We’ve all heard the same mantra over the course of our careers. Work hard, save diligently and enjoy a comfortable retirement at the end of the ride.
But what does spending that money actually look like in practice?
For a lot of people it’s stressful. In fact, spending that hard-earned money is more difficult for many retirees than actually saving it was. After all, you don’t want to run out in the end and be worse off after all that planning and work.
A different mindset: “[The] reality is that many of us are accustomed to spending less than our income during our working years and then we get to retirement, and it feels a little bit odd spending down our savings. It can seem a little scary to spend down our savings.” — Michael Finke, an investments and retirement professor at The American College.
The truth is, in retirement just as in the rest of life, there are people who are savers and those who are spenders. The result is that some people don’t spend as much in their retirement years as they could, while others go nuts spending freely.
Part of this is due to the variability of retirement investments. When you don’t know what the future holds, you’re more inclined to hold on to what you have and play it safe. (Interesting, the data shows that people with pensions spend significantly more than those who have the same amount of wealth and investment assets. It’s guaranteed and feels safer to spend.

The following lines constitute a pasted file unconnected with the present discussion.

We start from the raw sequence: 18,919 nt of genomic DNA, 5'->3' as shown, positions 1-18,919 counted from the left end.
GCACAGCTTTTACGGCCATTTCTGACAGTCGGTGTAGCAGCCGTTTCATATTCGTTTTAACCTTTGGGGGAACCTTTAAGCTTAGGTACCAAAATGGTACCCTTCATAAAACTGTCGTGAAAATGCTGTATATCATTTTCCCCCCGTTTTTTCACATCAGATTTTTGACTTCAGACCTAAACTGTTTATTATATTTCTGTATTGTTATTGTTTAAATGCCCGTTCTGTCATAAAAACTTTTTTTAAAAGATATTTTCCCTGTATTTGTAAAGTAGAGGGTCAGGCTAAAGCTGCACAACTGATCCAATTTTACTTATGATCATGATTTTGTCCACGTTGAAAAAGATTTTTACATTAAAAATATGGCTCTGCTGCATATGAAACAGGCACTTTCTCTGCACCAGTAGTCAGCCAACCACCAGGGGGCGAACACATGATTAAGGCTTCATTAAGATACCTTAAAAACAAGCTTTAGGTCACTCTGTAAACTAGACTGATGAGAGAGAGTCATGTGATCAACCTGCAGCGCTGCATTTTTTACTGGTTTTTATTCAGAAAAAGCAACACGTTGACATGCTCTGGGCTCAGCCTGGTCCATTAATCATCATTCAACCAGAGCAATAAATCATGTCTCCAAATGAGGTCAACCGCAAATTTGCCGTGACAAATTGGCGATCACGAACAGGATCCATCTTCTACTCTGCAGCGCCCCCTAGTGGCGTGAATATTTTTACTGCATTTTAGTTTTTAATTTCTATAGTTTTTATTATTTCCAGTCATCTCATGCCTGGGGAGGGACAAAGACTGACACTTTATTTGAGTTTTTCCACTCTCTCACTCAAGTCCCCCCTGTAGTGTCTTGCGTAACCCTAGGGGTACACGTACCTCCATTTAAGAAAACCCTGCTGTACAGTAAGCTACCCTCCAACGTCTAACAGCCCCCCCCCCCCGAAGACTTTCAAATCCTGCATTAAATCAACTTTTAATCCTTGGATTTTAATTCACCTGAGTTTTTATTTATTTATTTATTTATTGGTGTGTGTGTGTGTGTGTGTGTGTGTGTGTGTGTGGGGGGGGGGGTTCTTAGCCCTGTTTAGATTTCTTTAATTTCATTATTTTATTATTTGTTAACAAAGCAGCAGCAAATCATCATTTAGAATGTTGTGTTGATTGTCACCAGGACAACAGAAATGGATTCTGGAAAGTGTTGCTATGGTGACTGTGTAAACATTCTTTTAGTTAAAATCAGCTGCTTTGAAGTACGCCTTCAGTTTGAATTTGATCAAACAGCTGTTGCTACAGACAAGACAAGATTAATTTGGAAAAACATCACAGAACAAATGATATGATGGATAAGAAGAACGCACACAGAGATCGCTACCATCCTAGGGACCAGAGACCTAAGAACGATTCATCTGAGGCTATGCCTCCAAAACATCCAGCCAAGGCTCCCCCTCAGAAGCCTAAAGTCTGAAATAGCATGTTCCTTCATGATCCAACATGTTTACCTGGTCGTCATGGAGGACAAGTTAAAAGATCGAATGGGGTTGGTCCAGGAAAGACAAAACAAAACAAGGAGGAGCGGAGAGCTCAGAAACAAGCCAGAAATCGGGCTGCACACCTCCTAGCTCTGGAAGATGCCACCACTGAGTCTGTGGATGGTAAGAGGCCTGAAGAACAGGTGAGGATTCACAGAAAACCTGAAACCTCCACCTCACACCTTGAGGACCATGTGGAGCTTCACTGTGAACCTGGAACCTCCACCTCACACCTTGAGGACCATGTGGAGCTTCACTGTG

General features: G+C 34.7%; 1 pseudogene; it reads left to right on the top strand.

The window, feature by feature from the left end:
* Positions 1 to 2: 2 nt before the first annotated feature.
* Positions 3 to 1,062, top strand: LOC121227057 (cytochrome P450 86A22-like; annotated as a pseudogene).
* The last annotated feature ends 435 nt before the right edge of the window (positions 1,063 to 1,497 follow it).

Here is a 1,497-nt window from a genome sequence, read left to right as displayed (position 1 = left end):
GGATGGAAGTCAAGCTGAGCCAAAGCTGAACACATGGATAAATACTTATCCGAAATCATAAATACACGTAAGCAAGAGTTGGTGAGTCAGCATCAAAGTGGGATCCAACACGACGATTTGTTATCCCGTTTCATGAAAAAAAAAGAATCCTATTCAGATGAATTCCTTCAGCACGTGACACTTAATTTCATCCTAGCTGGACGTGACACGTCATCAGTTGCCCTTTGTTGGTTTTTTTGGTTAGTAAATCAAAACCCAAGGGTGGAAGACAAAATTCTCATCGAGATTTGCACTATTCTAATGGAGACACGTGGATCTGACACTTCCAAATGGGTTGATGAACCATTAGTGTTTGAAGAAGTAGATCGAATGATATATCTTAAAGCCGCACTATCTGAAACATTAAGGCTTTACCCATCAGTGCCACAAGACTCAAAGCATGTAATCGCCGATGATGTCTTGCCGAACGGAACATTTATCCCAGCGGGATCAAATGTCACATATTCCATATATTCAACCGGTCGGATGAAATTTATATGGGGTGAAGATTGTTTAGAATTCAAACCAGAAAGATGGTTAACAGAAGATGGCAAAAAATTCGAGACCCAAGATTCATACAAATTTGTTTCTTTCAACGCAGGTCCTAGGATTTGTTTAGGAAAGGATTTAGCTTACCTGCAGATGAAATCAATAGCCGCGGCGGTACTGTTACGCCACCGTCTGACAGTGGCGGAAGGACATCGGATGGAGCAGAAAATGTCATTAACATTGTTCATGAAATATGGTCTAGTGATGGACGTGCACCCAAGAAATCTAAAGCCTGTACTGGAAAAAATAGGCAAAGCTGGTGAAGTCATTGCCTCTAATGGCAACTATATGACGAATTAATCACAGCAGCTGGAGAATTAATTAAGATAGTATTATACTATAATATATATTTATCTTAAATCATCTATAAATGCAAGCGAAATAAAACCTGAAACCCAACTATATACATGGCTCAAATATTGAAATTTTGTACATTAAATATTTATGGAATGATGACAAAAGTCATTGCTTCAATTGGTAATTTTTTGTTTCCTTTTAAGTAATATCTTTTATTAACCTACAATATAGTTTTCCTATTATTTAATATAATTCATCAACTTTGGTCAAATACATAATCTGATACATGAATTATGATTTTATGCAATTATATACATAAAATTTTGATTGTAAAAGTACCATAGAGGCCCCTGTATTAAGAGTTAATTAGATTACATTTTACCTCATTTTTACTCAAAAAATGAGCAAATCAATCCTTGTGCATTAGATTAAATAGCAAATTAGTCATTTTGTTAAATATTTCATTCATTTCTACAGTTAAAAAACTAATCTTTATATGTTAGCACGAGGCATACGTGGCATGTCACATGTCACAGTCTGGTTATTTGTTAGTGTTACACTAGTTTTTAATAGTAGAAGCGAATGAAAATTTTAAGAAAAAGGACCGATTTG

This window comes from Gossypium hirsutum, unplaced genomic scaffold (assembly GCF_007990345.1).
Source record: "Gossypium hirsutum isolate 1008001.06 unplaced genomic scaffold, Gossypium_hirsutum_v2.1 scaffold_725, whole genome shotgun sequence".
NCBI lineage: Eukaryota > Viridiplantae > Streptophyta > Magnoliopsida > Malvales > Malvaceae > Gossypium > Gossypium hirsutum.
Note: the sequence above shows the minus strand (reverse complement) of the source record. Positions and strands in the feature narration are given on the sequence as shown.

What does retirement really cost?
Not as much as you probably think. According to the Bureau of Labor Statistics:
- Americans 65 and up spend an average of $4,000 per month on their living expenses, totaling just over $48,000 per year.
- Those aged 65-74 spend $52,928 annually, while those over 75 spend just $41,471 annually.
- That’s not too far off from what Americans spend in general. As of 2019, the average yearly expenses of a U.S. consumer were $63,036 or $5,253 per month.
A smart retirement spending plan
I get it. Spending down your retirement accounts is stressful. You worked hard for that money and there’s no way to get it back once it’s gone. But remember, you’re not the first person to retire in human history. Many people have made this transition and the path is well established. I’m talking about the 4% Rule. As a rough rule of thumb to determine how much a retiree should withdraw from a retirement account each year, this practice should provide you with a steady income stream in your golden years while also maintaining your account balance over time so you don’t run out too soon. That should help you sleep better at night.